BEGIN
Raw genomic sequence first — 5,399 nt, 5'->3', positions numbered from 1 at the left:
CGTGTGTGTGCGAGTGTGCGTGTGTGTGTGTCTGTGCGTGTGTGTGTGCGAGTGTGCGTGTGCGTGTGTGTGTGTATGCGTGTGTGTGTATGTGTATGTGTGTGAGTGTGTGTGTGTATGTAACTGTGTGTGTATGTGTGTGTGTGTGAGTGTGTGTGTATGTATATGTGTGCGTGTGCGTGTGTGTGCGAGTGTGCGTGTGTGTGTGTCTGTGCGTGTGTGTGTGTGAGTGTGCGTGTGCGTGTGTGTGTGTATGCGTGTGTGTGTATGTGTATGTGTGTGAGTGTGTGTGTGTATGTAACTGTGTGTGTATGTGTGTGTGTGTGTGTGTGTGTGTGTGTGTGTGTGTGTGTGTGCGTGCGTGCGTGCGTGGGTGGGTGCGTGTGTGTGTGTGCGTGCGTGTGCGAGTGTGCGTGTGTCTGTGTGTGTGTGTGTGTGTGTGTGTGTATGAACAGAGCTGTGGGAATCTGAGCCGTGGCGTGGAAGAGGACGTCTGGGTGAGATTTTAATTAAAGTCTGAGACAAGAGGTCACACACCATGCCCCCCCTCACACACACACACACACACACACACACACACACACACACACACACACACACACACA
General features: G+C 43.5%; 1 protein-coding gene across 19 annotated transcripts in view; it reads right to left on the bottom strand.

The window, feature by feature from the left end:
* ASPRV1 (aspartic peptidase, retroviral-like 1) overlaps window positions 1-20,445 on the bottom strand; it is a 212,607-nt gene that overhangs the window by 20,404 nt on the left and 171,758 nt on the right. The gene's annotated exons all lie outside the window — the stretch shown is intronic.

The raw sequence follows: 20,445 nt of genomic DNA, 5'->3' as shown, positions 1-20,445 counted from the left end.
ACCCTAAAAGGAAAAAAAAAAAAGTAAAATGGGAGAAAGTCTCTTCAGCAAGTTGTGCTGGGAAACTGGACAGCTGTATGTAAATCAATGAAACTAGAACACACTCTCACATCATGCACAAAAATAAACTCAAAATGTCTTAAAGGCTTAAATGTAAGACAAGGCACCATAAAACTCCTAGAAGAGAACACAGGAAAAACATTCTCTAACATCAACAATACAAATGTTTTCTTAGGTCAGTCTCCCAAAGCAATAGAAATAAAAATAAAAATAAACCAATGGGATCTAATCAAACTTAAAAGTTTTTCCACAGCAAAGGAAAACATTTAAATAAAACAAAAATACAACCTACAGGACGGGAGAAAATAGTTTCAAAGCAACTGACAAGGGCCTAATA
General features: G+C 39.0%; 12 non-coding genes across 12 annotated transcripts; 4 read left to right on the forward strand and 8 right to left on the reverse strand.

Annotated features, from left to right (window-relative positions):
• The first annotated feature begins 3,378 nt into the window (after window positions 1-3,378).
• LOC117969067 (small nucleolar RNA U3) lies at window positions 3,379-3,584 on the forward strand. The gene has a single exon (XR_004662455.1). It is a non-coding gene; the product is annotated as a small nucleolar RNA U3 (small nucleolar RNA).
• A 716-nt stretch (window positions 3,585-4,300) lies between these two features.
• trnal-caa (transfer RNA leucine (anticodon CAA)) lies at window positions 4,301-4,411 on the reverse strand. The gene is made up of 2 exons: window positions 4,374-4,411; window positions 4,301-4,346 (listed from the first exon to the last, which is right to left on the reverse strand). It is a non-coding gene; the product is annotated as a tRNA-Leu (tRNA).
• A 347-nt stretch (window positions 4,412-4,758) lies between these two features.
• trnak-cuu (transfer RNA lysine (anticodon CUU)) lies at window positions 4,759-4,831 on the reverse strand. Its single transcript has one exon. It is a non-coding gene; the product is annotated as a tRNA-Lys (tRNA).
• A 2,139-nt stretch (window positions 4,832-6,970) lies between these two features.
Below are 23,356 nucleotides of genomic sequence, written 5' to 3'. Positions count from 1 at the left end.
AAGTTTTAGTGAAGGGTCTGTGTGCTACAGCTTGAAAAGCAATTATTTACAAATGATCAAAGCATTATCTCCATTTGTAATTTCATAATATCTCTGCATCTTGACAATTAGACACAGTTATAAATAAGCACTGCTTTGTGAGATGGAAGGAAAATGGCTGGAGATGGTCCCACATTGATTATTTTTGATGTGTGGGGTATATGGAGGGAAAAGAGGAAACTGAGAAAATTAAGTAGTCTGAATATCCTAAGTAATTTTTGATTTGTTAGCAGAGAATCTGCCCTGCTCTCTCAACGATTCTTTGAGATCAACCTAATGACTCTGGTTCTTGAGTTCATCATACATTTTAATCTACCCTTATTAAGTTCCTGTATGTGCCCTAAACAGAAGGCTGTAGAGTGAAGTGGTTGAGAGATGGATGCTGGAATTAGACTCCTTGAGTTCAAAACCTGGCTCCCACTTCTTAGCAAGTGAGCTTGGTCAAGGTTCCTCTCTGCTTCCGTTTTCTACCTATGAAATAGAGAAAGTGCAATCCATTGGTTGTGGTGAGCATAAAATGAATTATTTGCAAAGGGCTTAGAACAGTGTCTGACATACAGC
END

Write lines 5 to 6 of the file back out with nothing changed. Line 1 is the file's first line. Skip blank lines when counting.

* ASPRV1 (aspartic peptidase, retroviral-like 1) overlaps window positions 1-20,445 on the bottom strand; it is a 212,607-nt gene that overhangs the window by 20,404 nt on the left and 171,758 nt on the right. The gene's annotated exons all lie outside the window — the stretch shown is intronic.

The raw sequence follows: 20,445 nt of genomic DNA, 5'->3' as shown, positions 1-20,445 counted from the left end.